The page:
At the centre of the park is a pond fashioned out of some of the original boulders from the park. It shelters a micro-habitat for fish, insects, birds and aquatic plants. Beside it is a small patch of millet and maize that attracts hungry birds. As we walk along the pond, Sharada explains the interesting way in which the park gets its water: a neighbouring stormwater drain serves as its primary water source. Stormwater is pumped into the pond where a simple but sophisticated water treatment system containing gravel and clay removes foul odour and bacteria, and aerates the water before it is disseminated throughout the park. An unforeseen side effect? The fish droppings become a source of valuable nitrate for the plants!

  Treated greywater is the park's primary source of water. Image: Author

Treated greywater is the park's primary source of water. Image: Author

Many rare, threatened and endangered plant species grow in the park including shindel makudi (Frerea indica), a small succulent endemic to Maharashtra and once listed by IUCN as one of the earth’s most endangered plants. A memorial to extinct plant species is a grim reminder of the quick but quiet disappearance of biodiversity in India.

In 2017, Udaan conducted its first citizen assessment of the park’s biodiversity. Visitors turned surveyors to document a remarkable rise in faunal and floral species over the previous year: 188 plant species belonging to 70 botanical families were recorded, including 10 belonging to the rare, endangered and threatened category. They found 74 faunal species and 21 species of birds. 8 new-to-the-park butterfly species brought the total butterfly count up to 25.

Watching nature and science in action

Whether you're a photographer, avid birder, student on an interactive botany excursion, or designer looking for inspiration, there’s always something new to learn from a visit to Udaan Biodiversity Park. It could be observing food webs in the park or discovering that mandukaparni (Centella asiatica) works excellently as an alternative ground cover to lawn. Nearly all the plants in the park are native to Maharashtra, and hence immediately recognisable to many visitors. In the monsoon, the park’s woody gulvel (Tinospora cordifolia ) creeper is in demand for its twigs which are a cure for fever. Come July and the bare, skeletal stems of panphuti (Bryophyllum pinnatum), a favourite host plant of the Red Pierrot butterflies, draw curious crowds.

  Red Pierrots are common visitors to the park. Source: Wikipedia Commons

Red Pierrots are common visitors to the park. Source: Wikipedia Commons

A variety of sustainability workshops conducted by the park - on composting, urban farming, carbon footprint calculation - bring experts, passionate environmentalists and others citizens together. Regular guided tours are arranged for educational institutions. “We’ve shown with Udaan that it is possible to create a biodiverse space in the heart of a city where many different species of flora and fauna co-exist, one that is freely accessible to all sections of society,” says Sharada Singh, Head of Zensar CSR whose involvement with the park goes back to its inception. I leave feeling that the park is very close to achieving its stated goals of deepening the human-nature connect, creating a biodiverse environment that supports various ecosystems, and serving as a habitat for urban wildlife.

No walk in the park

The question of the park’s long-term sustainability is something that Zensar Foundation tried to incorporate into its efforts from the very beginning. Building similar parks across Pune and in other cities is operationally intensive and limited in scale. They believe instead in enabling the replication of this model by citizens, private entities and governments on a larger scale. To this end, they work in close collaboration with PMC officials who visit the park regularly, supply saplings and most encouragingly, are replicating the example of planting native species in public parks in Pune with a view to conserving water, reducing time and costs of maintenance, and improving survival rates. At the same time, the focus is on building the capacities of the park’s on-ground staff whose traditional knowledge of indigenous plants and sustainable farming practices makes the park the integrated ecosystem it is. Equally important is for communities to need and use the space, and want to preserve it.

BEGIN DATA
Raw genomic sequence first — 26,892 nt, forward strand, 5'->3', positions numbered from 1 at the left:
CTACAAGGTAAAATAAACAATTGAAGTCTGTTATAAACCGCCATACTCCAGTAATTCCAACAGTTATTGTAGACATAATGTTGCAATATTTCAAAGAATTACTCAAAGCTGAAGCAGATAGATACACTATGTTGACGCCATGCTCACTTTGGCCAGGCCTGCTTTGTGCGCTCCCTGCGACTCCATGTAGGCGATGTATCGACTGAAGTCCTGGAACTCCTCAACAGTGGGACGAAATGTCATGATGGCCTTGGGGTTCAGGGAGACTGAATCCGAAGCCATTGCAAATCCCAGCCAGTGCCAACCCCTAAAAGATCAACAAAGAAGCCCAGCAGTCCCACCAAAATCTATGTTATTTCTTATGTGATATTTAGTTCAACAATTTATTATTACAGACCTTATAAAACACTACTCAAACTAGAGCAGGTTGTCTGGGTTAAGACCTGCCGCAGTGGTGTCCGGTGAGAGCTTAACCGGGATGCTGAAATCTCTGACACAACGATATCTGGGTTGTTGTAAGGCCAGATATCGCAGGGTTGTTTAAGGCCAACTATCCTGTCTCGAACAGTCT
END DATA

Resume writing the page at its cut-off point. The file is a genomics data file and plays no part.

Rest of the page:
Frerea indica or shindel makudi is endemic to the Western Ghats of Maharashtra and was once named as one of the earth's most endangered plants. Source: Wikipedia Commons

Frerea indica or shindel makudi is endemic to the Western Ghats of Maharashtra and was once named as one of the earth's most endangered plants. Source: Wikipedia Commons

Over the world, as cities expand and the value of green, open spaces is being re-examined, a system of public-private partnership is emerging as the preferred model to create green infrastructure, with New York’s Central Park probably the oldest and most successful (and critiqued) example. In instances of privatisation and corporate control over the commons, much of how these spaces or services are designed and used is dependent on the interests, motives and knowhow of the private entity and how well it agrees with their larger business goals. But in an era when the world’s social and environmental problems are too grand for the public or private sectors to tackle alone, could the pooling of the public sector’s resources and policymaking prowess and the financial and intellectual of the private sector, together with community custodianship, be one way to revitalise urban environments and enable people to enjoy a richer quality of life?

Featured image: Ashwagandha or winter cherry has numerous health benefits and is sometimes an ingredient in cosmetics. Source: Wikipedia Commons

Maya is a social researcher by training. Her writing has appeared in Scroll, YourStory and The Alternative. She is the Founder of Eartha and tweets @Maya_Kilpadi.